Interleukin-27 (IL-27) is a pleiotropic cytokine that influences the innate and adaptive immune systems. It inhibits viral infection and regulates the expression of microRNAs (miRNAs). We recently reported that macrophages differentiated from human primary monocytes in the presence of IL-27 and human AB serum resisted human immunodeficiency virus (HIV) infection and showed significant autophagy induction. In the current study, the miRNA profiles in these cells were investigated, especially focusing on the identification of novel miRNAs regulated by IL-27-treatment. The miRNA sequencing analysis detected 38 novel miRNAs. Real-time reverse transcription polymerase chain reaction (RT-PCR) analysis confirmed that IL-27 differentially regulated the expression of 16 of the 38 miRNAs. Overexpression of the synthesized miRNA mimics by transfection revealed that miRAB40 had potent HIV-inhibiting and autophagy-inducing properties. B18R, an interferon (IFN)-neutralization protein, partially suppressed both activities, indicating that the two functions were induced via IFN-dependent and -independent pathways. Although the target mRNA(s) of miRAB40 involving in the induction of both functions was unable to identify in this study, the discovery of miRAB40, a potential HIV-inhibiting and autophagy inducing miRNA, may provide novel insights into the miRNA (small none-coding RNA)-mediated regulation of HIV inhibition and autophagy induction as an innate immune response.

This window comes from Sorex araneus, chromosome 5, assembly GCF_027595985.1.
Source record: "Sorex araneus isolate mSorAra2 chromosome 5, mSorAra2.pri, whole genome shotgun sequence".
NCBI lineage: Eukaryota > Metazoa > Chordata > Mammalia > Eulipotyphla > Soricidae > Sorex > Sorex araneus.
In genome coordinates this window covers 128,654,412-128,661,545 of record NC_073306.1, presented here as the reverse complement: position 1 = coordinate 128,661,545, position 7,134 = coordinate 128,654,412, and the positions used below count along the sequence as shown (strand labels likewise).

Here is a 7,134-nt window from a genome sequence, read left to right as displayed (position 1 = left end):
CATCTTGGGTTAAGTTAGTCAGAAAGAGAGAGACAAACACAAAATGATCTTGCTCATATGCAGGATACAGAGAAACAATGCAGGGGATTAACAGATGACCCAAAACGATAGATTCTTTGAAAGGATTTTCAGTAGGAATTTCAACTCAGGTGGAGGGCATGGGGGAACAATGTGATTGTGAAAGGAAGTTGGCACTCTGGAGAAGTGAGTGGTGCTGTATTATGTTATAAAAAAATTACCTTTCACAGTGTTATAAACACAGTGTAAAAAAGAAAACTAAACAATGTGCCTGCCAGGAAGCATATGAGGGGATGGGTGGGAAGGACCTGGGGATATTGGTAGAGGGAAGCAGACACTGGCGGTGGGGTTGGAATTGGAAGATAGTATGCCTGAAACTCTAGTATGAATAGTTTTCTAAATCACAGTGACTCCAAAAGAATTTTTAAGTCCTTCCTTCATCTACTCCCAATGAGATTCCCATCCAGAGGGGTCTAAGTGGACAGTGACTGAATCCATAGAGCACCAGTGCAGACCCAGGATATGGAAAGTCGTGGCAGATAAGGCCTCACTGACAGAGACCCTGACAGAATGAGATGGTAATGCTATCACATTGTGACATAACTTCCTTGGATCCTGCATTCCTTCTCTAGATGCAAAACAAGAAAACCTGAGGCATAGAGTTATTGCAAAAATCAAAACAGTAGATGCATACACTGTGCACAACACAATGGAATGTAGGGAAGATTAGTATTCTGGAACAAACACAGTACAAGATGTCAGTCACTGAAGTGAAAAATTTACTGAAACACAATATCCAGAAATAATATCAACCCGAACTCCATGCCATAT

Keywords: AB-serum; IL-27; M-CSF; anti-HIV; autophagy; interferon; macrophages; microRNA.